and maximum torque,

Typical performance characteristics of an induction motor are illustrated in Fig. 1.107. The magnitude of the braking torque developed by the motor depends upon the excitation (strength of the field developed by the stator winding), the rotor circuit resistance, and the speed of the motor. Effect of variation of excitation I1 and rotor resistance R2 are also illustrated in Fig. 1.107 (a). For design purposes, the torque-rotor resistance curves illustrated in Fig. 1.107 (b) are sometimes used. With the increase in rotor resistance R2, the speed at which maximum braking torque occurs also increases. But, the maximum torque would not increase in proportion to the square of current (I21), as pointed out by Eq. (1.85), because magnetising reactance Xm decreases due to saturation caused by increase in current I1.

Stable braking operation is on the steeper portion of torque-speed curve [i.e., on the left hand side of the maximum torque position in Fig. 1.107 (a)]. If inadvertently the speed rises above that at which the torque is a maximum, further rise of speed is caused by a decrease in braking torque, which may lead to a further rise in speed in the case of an overhauling load. At the start of applying braking, therefore, we require high resistance in the rotor circuit, which has to be gradually reduced with decrease in speed. Braking torque can be controlled by any or both of the following methods: (i) By controlling the dc excitation (ii) By varying the rotor resistance.

AC dynamic braking may be obtained with self excitation by connecting the stator windings to a bank of static capacitors as shown in Fig. 1.108. In this case the induction machine operates as an induction generator receiving its ac excitation from the static capacitors. The generated electrical energy is dissipated as heat in the rotor circuit. AC dynamic braking is not popular owing to relatively high cost of capacitor banks.

DC dynamic braking takes little power from the supply and provides smooth braking torque, useful for mine winders and high inertia loads. Its advantages over plugging are the absence of the reverse rotation air-gap field [and, therefore, no tendency for the machine to run backwards] and a lower rotor I2RÂ loss. By increasing rotor resistance, the braking torque can be made more effective at higher speeds. This method is, therefore, very much suitable for retarding overÂ­hauling loads. In case of a squirrel cage motor, since rotor resistance is small, it will apply braking torque at very low speeds and, therefore, useful only for bringing the load to rest.

The advent of automatic control of dynamic braking in the electrical braking of polyphase induction motors employing closed loop systems, has made the induction motors more popular than dc motors, especially for the drives employing in mine hoists.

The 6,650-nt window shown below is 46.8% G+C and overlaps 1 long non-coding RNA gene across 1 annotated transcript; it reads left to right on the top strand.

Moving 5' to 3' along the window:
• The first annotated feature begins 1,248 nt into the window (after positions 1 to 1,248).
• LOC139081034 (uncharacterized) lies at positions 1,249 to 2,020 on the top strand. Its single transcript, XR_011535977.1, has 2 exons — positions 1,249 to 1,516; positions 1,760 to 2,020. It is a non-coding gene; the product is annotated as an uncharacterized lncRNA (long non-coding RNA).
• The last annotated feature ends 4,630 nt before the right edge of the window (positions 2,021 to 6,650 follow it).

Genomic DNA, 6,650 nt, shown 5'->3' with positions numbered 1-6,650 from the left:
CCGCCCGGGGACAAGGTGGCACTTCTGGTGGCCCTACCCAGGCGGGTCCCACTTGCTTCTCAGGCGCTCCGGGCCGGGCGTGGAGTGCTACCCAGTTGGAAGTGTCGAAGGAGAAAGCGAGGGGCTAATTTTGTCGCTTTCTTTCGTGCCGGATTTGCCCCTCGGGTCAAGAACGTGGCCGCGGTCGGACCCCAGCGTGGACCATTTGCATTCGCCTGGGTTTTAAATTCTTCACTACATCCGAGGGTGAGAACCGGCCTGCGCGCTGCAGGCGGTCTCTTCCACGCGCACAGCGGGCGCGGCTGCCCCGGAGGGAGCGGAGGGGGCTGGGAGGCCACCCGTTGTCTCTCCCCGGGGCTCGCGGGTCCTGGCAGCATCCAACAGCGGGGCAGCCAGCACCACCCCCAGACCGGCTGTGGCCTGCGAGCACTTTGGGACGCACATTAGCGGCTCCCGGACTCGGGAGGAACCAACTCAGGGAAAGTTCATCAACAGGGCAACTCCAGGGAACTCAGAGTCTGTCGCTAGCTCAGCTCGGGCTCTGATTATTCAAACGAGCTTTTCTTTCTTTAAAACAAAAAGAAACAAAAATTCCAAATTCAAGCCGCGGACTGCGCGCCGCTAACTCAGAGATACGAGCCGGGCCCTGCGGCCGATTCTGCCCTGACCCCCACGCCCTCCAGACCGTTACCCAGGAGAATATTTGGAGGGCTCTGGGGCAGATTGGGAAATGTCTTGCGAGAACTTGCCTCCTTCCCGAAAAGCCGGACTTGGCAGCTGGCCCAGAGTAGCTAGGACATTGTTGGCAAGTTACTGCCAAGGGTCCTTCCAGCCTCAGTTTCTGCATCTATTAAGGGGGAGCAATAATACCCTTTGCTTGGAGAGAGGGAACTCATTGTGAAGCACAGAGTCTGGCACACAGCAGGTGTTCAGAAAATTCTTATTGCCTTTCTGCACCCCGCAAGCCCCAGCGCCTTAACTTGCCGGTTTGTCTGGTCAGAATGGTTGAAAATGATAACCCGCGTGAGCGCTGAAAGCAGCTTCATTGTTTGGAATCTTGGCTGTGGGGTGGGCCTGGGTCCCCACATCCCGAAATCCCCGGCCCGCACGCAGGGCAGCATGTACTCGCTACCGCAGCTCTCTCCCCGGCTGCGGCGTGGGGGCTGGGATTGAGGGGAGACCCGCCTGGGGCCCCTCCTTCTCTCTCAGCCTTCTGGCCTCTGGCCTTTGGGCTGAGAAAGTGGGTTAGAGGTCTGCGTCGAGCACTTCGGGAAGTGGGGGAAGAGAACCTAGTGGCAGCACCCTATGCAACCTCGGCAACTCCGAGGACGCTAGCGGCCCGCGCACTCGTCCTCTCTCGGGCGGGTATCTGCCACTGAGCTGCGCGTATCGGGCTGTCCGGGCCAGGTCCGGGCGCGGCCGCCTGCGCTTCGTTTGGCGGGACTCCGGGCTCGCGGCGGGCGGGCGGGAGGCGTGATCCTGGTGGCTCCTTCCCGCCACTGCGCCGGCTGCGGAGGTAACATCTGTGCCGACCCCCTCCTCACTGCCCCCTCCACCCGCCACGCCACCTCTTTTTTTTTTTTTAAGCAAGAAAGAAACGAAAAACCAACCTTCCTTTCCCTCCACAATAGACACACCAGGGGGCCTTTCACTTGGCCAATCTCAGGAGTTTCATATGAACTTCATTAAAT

Figure 1.109 shows the quadrantal characteristics of induction motor under dynamic braking condition.

### 3. Regenerative Braking

Regenerative braking is an inherent characteristic of an induction motor, since it operates as an induction generator when it runs at speed above synchronous and it feeds power back to the supply line.

The 3-phase induction motor can be made to operate at speed above synchronous speed by employing any one of the following processes.

• Switching over to a low frequency supply in frequency controlled induction motors in order to reduce the speed of operation of the drive.
• Downward motion of a loaded hoisting mechanism such as cranes, hoists, excavators etc.
• Switching over to a larger pole number operation from a smaller one in multi-speed squirrel cage motors.

In all the above processes, the slip and torque developed become negative, as shown in Fig. 1.110, and thus the machine acts as a generator, receiving mechanical energy and giving it back to the supply system in the form of electrical energy.

If the load drives the motor above synchronous speed, no switching operation is required. Once the machine is driven above synchronous speed, the braking operation automatically starts. The operating point will depend upon the magnitude of load torque and the nature of torque-speed characteristic of the machine during generating operation. By varying the resistance in the rotor circuit, it is possible to operate at any speed above synchronous speed during braking. In case the driving torque of the load exceeds the maximum braking torque, of which the machine is capable, the system will become unstable and the speed will rise further, probably to a disastrous value, since, the faster the machine runs, the lesser will be the braking torque developed.

In the case of a squirrel cage induction motor, stable speed is obtained at a speed considerably in excess of the synchronous speed and the regenerative braking cannot be applied unless the motor is specially designed to withstand the excessive speed.

Regenerative braking has the disadvantage of the possibility of braking only at super-synchronous speeds and, therefore, is seldome used for braking. This electrical braking of polyphase induction motors method can be used only in hoisting type of mechanism or with a multi-speed squirrel cage motor. It is advantageous on mountain railways too. It returns about 20% of the total energy on certain railway runs and saves a great deal of brake shoe wear.